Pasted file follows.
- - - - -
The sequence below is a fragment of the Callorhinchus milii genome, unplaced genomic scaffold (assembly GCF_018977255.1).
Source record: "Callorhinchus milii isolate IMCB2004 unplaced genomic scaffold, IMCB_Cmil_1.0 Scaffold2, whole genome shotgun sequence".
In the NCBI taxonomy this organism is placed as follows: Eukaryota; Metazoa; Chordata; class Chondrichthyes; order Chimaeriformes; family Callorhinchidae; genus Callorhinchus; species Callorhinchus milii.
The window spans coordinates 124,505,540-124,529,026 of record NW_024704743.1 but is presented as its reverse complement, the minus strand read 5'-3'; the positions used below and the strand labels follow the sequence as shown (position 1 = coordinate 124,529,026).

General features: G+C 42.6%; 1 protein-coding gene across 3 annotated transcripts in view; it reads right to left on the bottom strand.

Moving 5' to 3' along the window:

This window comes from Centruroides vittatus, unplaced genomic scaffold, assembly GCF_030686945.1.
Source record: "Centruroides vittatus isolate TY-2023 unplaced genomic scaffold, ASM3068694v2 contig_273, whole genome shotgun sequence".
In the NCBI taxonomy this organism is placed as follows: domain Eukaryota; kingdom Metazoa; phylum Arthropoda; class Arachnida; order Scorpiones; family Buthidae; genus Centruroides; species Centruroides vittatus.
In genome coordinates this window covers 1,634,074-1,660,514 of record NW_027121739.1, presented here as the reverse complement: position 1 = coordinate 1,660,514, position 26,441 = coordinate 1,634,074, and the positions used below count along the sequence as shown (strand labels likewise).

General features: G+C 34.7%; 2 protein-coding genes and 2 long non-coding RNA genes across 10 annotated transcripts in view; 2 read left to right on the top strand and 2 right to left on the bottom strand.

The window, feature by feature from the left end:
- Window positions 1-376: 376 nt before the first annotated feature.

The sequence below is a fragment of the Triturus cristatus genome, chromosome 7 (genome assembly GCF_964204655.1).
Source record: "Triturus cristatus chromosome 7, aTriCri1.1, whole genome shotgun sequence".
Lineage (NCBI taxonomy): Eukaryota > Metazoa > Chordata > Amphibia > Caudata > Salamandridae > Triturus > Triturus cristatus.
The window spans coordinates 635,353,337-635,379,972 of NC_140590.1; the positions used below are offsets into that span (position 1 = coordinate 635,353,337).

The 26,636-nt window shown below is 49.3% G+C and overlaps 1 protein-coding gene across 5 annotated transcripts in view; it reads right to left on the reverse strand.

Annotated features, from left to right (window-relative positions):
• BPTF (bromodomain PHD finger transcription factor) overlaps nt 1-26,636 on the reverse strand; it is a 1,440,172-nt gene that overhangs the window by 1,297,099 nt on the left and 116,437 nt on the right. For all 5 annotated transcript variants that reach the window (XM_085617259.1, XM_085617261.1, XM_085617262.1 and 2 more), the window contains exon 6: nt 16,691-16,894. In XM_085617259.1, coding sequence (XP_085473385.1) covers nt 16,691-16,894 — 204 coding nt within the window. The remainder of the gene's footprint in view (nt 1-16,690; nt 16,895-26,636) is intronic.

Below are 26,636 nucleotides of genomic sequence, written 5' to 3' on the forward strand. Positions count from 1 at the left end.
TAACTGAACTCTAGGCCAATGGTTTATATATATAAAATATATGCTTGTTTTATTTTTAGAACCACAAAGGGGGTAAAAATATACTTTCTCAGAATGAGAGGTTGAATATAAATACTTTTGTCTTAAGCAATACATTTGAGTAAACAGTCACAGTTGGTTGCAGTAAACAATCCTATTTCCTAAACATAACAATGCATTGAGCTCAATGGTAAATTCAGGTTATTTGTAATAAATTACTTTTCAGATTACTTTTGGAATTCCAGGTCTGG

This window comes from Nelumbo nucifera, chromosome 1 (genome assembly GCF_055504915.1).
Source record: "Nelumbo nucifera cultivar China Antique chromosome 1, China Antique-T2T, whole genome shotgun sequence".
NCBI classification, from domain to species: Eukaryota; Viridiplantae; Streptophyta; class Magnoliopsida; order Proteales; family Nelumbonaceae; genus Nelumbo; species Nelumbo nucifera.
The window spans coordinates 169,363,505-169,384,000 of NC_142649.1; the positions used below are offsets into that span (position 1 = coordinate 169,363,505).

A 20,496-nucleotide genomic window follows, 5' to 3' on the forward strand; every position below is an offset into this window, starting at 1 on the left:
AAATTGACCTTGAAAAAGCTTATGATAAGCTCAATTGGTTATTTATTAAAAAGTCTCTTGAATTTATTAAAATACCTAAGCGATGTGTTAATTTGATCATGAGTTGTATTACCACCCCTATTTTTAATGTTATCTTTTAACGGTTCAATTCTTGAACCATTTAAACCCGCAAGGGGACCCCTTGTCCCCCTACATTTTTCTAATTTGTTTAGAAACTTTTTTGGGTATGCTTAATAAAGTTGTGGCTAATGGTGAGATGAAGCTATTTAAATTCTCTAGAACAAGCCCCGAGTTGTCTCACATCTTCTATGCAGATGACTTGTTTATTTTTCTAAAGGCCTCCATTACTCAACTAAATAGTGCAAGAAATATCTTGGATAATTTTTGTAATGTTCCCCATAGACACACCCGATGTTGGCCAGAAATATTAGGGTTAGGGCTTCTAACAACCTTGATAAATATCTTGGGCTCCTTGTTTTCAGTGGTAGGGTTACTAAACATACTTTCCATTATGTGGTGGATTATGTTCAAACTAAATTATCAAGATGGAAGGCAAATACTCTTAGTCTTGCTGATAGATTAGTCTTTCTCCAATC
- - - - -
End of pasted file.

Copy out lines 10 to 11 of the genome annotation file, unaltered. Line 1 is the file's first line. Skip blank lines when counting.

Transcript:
In genome coordinates this window covers 1,634,074-1,660,514 of record NW_027121739.1, presented here as the reverse complement: position 1 = coordinate 1,660,514, position 26,441 = coordinate 1,634,074, and the positions used below count along the sequence as shown (strand labels likewise).

General features: G+C 34.7%; 2 protein-coding genes and 2 long non-coding RNA genes across 10 annotated transcripts in view; 2 read left to right on the top strand and 2 right to left on the bottom strand.